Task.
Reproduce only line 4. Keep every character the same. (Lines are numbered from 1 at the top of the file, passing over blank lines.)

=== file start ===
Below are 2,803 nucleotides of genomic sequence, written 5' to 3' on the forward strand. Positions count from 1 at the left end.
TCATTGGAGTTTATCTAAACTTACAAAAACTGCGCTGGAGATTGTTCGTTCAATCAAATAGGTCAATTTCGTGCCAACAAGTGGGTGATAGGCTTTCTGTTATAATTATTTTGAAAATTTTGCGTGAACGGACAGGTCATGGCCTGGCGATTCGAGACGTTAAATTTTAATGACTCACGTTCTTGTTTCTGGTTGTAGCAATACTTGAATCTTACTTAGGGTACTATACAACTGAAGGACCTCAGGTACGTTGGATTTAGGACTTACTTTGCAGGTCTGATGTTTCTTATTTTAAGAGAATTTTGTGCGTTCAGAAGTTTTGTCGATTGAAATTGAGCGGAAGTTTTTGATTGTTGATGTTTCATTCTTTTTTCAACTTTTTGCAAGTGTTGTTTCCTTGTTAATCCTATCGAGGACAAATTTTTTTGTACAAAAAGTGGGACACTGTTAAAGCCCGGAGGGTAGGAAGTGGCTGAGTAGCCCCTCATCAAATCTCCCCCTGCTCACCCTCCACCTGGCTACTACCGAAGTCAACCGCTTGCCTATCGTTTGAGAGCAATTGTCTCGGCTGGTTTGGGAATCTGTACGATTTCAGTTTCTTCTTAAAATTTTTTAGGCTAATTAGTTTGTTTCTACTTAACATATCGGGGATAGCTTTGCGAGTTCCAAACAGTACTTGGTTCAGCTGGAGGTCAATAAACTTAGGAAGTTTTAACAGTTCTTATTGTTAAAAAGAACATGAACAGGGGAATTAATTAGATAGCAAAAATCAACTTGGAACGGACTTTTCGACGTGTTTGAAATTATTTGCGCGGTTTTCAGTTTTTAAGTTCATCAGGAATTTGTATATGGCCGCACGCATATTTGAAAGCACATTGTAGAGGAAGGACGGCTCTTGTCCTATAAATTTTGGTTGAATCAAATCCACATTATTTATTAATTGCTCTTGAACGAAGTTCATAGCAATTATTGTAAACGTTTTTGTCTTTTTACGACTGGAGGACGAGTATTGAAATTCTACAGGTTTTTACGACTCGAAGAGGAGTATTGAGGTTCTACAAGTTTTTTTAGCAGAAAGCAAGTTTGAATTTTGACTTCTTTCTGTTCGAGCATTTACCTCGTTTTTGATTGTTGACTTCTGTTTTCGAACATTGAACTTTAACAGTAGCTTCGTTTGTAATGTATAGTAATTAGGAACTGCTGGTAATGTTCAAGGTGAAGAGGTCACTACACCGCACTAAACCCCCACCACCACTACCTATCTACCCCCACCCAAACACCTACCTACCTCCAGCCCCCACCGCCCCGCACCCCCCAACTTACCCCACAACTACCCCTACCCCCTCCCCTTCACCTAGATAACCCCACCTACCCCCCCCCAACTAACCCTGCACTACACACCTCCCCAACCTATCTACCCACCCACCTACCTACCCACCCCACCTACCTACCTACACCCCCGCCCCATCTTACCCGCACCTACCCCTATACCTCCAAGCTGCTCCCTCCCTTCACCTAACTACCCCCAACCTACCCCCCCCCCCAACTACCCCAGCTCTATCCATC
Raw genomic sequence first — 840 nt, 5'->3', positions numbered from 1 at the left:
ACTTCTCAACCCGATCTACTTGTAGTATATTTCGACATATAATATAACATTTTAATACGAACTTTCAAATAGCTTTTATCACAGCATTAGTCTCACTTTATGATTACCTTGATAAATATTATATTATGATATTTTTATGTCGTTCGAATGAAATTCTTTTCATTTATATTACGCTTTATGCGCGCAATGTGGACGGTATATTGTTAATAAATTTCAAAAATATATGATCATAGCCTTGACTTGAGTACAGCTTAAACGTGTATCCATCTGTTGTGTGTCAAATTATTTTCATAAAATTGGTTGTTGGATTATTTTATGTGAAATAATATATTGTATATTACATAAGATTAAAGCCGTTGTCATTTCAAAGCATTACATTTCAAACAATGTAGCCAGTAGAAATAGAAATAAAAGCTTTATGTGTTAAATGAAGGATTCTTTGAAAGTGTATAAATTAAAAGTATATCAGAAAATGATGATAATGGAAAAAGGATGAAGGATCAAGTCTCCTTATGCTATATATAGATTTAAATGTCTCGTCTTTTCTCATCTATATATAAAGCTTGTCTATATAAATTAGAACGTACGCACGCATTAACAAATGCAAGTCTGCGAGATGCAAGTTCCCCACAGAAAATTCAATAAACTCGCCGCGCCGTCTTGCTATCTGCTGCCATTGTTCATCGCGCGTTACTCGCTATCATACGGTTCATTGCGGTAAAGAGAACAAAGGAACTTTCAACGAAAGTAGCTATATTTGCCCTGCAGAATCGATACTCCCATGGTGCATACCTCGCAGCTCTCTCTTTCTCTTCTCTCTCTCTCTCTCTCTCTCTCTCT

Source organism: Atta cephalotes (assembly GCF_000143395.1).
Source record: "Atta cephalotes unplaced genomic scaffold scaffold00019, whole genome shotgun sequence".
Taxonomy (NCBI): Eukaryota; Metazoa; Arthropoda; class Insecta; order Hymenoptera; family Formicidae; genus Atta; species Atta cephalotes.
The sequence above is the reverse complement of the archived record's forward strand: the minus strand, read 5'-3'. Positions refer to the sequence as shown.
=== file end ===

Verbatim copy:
ACTTCTCAACCCGATCTACTTGTAGTATATTTCGACATATAATATAACATTTTAATACGAACTTTCAAATAGCTTTTATCACAGCATTAGTCTCACTTTATGATTACCTTGATAAATATTATATTATGATATTTTTATGTCGTTCGAATGAAATTCTTTTCATTTATATTACGCTTTATGCGCGCAATGTGGACGGTATATTGTTAATAAATTTCAAAAATATATGATCATAGCCTTGACTTGAGTACAGCTTAAACGTGTATCCATCTGTTGTGTGTCAAATTATTTTCATAAAATTGGTTGTTGGATTATTTTATGTGAAATAATATATTGTATATTACATAAGATTAAAGCCGTTGTCATTTCAAAGCATTACATTTCAAACAATGTAGCCAGTAGAAATAGAAATAAAAGCTTTATGTGTTAAATGAAGGATTCTTTGAAAGTGTATAAATTAAAAGTATATCAGAAAATGATGATAATGGAAAAAGGATGAAGGATCAAGTCTCCTTATGCTATATATAGATTTAAATGTCTCGTCTTTTCTCATCTATATATAAAGCTTGTCTATATAAATTAGAACGTACGCACGCATTAACAAATGCAAGTCTGCGAGATGCAAGTTCCCCACAGAAAATTCAATAAACTCGCCGCGCCGTCTTGCTATCTGCTGCCATTGTTCATCGCGCGTTACTCGCTATCATACGGTTCATTGCGGTAAAGAGAACAAAGGAACTTTCAACGAAAGTAGCTATATTTGCCCTGCAGAATCGATACTCCCATGGTGCATACCTCGCAGCTCTCTCTTTCTCTTCTCTCTCTCTCTCTCTCTCTCTCTCT